The Balanced Scorecard as a tool for measuring the performance of public and nonprofit organizations
by Ms Maria Pateraki, Doctoral Candidate
Extant research shows a lack of acceptable performance measures of organizational effectiveness that can be applied in both profit and nonprofit organizations (Rainey & Steinbauer, 1999). This is due to the different nature of each type of organization. Government and nonprofit organizations play an important role as service providers in societies, their purpose is to serve the general good and they are usually politically driven (Parhizgari and Gilbert, 2004). The reduced government funding and the demand for greater accountability and results prompt public organizations to adopt performance management tools that can contribute in imposing the necessary control, while aiding in the improvement of the organizationís performance by introducing the necessary reforms and strategic changes. To assess the efficiency and effectiveness of these organizations, there is a need to invoke multiple perspectives and multiple KPIs (Barney, 2010).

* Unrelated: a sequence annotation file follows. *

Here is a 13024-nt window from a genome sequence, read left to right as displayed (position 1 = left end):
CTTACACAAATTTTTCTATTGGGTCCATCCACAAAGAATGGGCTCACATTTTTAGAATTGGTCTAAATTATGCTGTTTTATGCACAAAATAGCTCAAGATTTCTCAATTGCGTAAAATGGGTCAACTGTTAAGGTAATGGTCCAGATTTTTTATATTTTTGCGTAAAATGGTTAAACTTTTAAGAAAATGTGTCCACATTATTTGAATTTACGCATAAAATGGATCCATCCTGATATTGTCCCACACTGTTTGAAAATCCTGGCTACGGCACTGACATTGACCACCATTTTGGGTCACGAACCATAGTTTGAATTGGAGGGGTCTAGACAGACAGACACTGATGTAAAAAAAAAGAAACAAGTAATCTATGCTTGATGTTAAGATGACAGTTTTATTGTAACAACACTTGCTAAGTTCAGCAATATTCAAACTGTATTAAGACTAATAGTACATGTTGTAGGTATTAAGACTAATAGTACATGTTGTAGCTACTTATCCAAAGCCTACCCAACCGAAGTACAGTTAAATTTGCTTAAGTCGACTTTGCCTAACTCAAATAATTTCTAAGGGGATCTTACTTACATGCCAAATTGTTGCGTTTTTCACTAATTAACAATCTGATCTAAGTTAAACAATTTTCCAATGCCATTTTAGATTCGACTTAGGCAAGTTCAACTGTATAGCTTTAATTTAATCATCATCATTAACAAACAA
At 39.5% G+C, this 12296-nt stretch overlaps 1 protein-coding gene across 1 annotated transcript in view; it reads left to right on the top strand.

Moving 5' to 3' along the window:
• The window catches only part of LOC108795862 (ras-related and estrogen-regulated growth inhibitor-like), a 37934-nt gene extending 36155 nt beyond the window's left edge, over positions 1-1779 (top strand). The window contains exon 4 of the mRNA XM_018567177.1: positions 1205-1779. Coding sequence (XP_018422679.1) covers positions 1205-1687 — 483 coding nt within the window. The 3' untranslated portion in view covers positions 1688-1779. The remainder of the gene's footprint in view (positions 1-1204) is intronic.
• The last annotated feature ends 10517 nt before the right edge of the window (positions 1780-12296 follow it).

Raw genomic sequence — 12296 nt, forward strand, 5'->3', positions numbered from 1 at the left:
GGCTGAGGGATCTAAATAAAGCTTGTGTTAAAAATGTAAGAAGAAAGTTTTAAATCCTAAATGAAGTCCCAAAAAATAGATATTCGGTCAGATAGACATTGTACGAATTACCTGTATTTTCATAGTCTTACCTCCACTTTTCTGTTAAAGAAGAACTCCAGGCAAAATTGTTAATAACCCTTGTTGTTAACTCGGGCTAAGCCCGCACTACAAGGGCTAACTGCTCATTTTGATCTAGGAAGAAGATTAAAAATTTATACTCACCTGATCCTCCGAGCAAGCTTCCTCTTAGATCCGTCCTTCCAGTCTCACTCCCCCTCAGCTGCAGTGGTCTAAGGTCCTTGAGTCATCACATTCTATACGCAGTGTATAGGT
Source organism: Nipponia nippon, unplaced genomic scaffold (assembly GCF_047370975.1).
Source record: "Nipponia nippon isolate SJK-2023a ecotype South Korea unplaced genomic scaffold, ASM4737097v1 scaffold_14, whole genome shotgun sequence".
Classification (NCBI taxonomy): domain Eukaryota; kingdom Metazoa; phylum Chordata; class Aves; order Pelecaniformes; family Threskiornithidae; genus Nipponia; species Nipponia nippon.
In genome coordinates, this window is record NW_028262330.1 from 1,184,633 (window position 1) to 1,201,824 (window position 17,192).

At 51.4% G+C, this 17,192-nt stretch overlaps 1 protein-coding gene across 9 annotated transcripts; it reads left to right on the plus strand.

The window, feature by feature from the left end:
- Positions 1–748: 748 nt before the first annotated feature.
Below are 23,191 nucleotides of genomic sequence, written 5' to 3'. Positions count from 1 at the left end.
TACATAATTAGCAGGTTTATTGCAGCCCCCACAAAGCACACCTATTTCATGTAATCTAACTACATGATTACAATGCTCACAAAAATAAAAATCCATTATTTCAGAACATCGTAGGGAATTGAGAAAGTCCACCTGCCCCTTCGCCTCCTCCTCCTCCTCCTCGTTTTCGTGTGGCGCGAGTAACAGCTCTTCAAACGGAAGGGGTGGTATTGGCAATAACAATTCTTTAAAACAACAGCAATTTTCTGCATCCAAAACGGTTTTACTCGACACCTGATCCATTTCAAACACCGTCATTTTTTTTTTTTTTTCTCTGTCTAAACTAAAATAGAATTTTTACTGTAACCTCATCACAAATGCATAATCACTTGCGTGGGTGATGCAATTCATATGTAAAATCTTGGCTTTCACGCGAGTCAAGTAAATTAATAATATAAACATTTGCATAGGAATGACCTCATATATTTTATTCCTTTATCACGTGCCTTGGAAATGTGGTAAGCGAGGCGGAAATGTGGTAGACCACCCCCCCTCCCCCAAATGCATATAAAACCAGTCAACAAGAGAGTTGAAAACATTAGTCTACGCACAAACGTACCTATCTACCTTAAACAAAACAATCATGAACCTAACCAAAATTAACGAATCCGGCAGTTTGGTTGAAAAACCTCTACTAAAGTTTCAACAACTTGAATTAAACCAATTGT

The BSC consists of four well-known aspects of organizational performance, namely, the financial, customer, internal process and the learning and growth perspectives. Kaplan & Norton (1992) argue that the BSC presents an effective framework to measure overall performance since it provides a balance between short term and long term objectives, financial and non-financial measures, lagging and leading indicators and internal and external performance attributes. As such, the BSC can present management with an overarching view of the organizationís performance and can serve as a management and control system for strategy implementation. Although the initial focus of the BSC was on measuring and controlling performance of for-profit organizations, it can present several improvement benefits for nonprofit and state owned organizations (Atkinson and McCrindell, 1997; Kloot and Martin, 2000), if correctly adjusted to fit these types of organizations (Ahn 2001; Kaplan & Norton, 2001; Niven, 2003).
Niven (2003) provides an adaptation of the BSC framework that is suited for public and nonprofit organizations. He argues that in the public sector the mission and strategy remain at the core, while the four perspectives are accordingly modified to fit the public nature of the organization. He also posits that the ultimate importance is on the customer perspective, giving emphasis on who are defined as customers and how the public organization creates value for them. In this context, the financial perspective reflects the ability of the organization to control its operating costs, while the internal business dimension is focused on business process excellence. Finally, the learning and growth perspective reflects the ability of the organization to grow and change.